While Miley Cyrus seems to be getting a lot of hate for her current rebellious phase, we respect her right to experiment and do her thing. We don't mind her wearing a stylized version of grillz, nor do we have a problem with her taking influence from rap music (especially when she's working with people like Pharrell and Mike WiLL). We won't judge her for getting her twerk on, either. But we do feel rather uncomfortable about some statements she made in the latest issue of Billboard magazine.
The cover story delves into her recent musical evolution, though it touches plenty on her apparent mastery of her own image ("Look, I'm not fat or anorexic — I just know my angles"), among other things. But we have to agree with The Huffington Post's Kia Makarechi when it comes to her ideas about "hood music."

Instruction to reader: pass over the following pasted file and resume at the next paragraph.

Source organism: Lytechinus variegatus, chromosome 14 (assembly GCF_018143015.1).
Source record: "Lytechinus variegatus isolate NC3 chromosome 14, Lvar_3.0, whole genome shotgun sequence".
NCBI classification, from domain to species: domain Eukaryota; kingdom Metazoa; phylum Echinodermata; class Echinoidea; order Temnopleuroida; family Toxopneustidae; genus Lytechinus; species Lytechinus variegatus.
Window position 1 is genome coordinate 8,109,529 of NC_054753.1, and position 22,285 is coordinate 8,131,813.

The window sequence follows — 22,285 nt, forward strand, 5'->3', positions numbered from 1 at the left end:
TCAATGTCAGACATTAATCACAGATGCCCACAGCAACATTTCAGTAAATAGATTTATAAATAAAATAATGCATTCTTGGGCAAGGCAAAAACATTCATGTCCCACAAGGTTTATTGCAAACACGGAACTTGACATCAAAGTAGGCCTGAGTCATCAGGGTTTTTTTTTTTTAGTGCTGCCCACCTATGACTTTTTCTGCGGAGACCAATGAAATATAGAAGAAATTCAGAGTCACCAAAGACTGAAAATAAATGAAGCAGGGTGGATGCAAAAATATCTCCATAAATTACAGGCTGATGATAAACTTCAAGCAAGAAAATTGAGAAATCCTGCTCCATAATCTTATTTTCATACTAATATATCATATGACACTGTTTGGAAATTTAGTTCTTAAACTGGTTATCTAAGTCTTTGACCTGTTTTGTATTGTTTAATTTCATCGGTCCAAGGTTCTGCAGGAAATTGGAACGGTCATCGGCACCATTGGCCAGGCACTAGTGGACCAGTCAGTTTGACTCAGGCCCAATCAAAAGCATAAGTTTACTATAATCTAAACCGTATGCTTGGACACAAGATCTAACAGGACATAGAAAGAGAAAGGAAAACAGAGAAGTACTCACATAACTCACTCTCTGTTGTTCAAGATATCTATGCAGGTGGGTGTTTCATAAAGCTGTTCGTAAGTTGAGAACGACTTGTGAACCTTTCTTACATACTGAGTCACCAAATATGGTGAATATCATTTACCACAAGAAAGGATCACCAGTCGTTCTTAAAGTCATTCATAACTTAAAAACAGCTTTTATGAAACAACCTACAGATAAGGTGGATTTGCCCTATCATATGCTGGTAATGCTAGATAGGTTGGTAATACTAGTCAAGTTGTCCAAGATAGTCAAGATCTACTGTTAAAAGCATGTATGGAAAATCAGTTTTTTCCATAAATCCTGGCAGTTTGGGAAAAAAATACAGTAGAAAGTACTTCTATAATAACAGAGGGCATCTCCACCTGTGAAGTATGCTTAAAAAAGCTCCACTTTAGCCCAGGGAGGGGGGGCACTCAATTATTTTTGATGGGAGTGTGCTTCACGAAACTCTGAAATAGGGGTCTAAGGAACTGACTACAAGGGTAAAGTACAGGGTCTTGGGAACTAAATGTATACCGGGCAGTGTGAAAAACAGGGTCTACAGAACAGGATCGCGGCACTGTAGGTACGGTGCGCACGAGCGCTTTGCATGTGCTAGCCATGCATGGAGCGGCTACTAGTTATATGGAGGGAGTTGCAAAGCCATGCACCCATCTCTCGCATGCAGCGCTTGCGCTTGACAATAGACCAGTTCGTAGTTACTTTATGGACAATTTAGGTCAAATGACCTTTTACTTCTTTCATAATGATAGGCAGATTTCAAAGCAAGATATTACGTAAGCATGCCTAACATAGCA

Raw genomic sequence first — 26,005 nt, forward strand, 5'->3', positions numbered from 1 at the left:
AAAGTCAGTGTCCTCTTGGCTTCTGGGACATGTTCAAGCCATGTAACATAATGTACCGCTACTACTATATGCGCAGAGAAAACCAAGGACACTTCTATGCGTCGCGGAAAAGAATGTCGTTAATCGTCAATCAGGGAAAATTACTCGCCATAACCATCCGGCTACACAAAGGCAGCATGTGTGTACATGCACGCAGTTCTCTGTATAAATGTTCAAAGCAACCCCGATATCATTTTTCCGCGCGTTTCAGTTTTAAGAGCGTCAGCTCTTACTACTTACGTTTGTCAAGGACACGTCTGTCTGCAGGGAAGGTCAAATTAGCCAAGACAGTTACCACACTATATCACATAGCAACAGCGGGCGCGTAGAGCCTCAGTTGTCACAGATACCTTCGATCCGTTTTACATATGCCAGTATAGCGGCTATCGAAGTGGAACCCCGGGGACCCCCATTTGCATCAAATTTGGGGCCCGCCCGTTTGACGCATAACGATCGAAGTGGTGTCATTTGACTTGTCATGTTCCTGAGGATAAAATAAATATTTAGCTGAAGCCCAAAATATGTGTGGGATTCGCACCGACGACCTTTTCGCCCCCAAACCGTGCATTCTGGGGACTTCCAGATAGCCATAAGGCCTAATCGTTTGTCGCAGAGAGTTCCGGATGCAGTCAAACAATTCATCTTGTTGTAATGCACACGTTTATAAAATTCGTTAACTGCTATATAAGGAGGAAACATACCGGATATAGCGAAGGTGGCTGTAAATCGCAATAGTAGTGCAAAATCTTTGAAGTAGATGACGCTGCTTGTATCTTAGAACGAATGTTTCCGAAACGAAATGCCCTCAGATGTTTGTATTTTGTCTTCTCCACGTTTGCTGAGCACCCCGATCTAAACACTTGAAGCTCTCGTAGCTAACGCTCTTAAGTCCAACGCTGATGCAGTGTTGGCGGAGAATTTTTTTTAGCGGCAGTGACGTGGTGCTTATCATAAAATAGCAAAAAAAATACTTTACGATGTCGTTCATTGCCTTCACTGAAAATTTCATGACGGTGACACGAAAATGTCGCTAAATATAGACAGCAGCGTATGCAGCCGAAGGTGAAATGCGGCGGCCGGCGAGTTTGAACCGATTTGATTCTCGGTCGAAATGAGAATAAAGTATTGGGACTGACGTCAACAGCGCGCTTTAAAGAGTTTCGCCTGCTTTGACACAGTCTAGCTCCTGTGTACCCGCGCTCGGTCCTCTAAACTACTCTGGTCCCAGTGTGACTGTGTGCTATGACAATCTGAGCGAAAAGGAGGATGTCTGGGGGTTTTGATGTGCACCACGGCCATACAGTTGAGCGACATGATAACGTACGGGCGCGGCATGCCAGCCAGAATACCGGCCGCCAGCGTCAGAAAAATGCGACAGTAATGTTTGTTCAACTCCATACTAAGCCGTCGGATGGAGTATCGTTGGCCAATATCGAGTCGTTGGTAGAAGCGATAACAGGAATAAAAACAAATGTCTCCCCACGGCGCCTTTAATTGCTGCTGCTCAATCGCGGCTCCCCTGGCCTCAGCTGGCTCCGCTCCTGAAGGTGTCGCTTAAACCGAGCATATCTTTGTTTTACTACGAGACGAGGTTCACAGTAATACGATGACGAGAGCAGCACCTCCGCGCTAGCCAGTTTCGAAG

Miley states in the interview that, "A lot of people wanted to try to make me the white Nicki Minaj. That's not what I'm trying to do. I love 'hood' music, but my talent is as a singer." What does she even mean by "hood" music? Is it "urban"? What other euphemisms can we come up with? Either way, she comes off as a bit clueless — especially considering the fact that the very musical evolution this article is about includes significant influence from hip-hop artists and producers. Oh, and as Makarechi aptly points out, "it's uncomfortable for Miley Cyrus to refer to Minaj's repetoire, which has as many pure pop hits, if not more, than Cyrus'."
If Miley wants to riff on "hood music," whatever she conceives that to be, that's okay — music, like any art, is a fluid world that thrives on inspiration and response. But why is she afraid to own it? Why does she want to mix with a genre and then reject it, claiming that she's "a singer"? We are, to put it lightly, confused. (Billboard)
Photo: Courtesy of Billboard Magazine.